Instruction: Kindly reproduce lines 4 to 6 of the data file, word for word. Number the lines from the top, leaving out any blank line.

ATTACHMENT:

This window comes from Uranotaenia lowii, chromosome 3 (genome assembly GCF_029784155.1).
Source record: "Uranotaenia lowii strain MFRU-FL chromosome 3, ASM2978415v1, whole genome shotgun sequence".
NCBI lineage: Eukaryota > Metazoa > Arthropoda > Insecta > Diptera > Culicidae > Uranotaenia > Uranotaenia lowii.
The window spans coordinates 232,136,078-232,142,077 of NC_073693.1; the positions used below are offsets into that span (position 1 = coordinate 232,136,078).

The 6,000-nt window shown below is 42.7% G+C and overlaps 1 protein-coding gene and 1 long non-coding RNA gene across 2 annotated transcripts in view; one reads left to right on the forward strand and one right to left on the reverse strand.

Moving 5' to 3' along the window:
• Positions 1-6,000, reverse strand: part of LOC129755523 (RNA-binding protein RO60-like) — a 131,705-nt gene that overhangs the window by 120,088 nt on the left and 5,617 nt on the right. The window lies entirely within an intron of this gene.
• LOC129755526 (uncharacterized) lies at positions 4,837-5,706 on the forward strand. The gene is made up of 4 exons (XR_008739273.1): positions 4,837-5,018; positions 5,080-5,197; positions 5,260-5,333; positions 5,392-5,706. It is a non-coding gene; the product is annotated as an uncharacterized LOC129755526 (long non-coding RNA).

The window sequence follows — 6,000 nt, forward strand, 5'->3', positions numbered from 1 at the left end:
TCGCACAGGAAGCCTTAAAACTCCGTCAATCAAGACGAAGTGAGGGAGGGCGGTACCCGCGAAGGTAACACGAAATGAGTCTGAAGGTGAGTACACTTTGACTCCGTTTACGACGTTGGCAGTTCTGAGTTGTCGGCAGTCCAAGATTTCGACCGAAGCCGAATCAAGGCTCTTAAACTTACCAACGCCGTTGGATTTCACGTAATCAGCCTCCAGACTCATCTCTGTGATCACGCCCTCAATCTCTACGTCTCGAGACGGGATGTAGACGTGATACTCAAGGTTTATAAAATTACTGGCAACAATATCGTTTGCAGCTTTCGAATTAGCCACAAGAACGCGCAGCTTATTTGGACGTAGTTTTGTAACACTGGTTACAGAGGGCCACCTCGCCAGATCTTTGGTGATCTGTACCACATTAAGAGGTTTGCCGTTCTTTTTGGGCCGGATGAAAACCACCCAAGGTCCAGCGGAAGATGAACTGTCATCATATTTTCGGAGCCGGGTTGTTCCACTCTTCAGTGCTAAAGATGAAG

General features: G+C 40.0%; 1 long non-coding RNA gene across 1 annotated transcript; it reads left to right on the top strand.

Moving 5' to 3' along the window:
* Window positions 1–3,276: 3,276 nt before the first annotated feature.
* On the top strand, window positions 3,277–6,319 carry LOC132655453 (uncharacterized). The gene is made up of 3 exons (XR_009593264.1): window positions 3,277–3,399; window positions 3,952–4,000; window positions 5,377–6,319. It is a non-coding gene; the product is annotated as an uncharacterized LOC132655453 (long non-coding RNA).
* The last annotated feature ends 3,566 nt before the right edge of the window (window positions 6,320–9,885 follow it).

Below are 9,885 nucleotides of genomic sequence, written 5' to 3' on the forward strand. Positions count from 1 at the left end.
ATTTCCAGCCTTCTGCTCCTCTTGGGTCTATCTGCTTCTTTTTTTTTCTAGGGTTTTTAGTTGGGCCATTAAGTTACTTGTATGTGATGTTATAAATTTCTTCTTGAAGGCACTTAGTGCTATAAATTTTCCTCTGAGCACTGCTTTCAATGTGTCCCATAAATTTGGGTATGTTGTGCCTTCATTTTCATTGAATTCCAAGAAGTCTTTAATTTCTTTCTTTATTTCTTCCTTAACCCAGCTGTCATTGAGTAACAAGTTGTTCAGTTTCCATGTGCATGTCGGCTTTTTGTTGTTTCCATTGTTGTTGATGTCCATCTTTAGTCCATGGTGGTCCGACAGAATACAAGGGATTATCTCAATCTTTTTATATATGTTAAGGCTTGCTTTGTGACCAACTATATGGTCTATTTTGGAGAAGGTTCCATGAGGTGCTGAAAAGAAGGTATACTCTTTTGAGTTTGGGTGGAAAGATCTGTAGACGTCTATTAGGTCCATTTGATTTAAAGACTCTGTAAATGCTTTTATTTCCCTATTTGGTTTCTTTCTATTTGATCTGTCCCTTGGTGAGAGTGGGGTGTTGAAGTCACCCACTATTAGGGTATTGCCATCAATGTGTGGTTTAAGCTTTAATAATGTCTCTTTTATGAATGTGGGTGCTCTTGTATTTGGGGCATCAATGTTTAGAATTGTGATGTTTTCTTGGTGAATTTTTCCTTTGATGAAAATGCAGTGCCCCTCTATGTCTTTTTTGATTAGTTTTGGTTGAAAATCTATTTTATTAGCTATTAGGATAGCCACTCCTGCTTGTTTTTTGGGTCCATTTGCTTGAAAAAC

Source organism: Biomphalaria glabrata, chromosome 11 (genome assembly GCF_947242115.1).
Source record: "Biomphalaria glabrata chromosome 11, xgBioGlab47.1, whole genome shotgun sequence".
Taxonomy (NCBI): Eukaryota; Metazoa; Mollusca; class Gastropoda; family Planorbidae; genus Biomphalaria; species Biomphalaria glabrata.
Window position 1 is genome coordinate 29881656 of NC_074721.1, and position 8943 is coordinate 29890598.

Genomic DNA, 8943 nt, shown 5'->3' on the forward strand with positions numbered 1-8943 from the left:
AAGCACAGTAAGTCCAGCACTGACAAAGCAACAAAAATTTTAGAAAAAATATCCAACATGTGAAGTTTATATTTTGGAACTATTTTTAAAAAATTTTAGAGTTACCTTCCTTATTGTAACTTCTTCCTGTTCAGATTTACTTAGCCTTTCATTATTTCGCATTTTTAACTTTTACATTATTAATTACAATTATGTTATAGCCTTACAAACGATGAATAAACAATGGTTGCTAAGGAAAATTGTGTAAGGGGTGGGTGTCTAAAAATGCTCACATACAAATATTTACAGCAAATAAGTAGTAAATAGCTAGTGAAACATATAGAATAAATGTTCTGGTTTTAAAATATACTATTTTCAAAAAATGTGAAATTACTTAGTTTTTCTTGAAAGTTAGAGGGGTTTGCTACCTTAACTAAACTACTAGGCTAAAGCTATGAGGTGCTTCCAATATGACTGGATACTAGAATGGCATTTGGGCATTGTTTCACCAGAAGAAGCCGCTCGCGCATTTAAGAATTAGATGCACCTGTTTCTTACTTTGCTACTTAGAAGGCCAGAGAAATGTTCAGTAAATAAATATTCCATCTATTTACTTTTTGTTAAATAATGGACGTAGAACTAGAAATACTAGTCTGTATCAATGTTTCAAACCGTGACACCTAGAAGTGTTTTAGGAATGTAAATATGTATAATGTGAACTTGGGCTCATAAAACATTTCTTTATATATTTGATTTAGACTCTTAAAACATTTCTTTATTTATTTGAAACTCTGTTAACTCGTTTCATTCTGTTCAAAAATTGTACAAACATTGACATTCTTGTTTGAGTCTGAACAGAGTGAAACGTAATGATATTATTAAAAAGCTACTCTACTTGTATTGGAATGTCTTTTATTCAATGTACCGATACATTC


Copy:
The window spans coordinates 232,136,078-232,142,077 of NC_073693.1; the positions used below are offsets into that span (position 1 = coordinate 232,136,078).

The 6,000-nt window shown below is 42.7% G+C and overlaps 1 protein-coding gene and 1 long non-coding RNA gene across 2 annotated transcripts in view; one reads left to right on the forward strand and one right to left on the reverse strand.

Moving 5' to 3' along the window: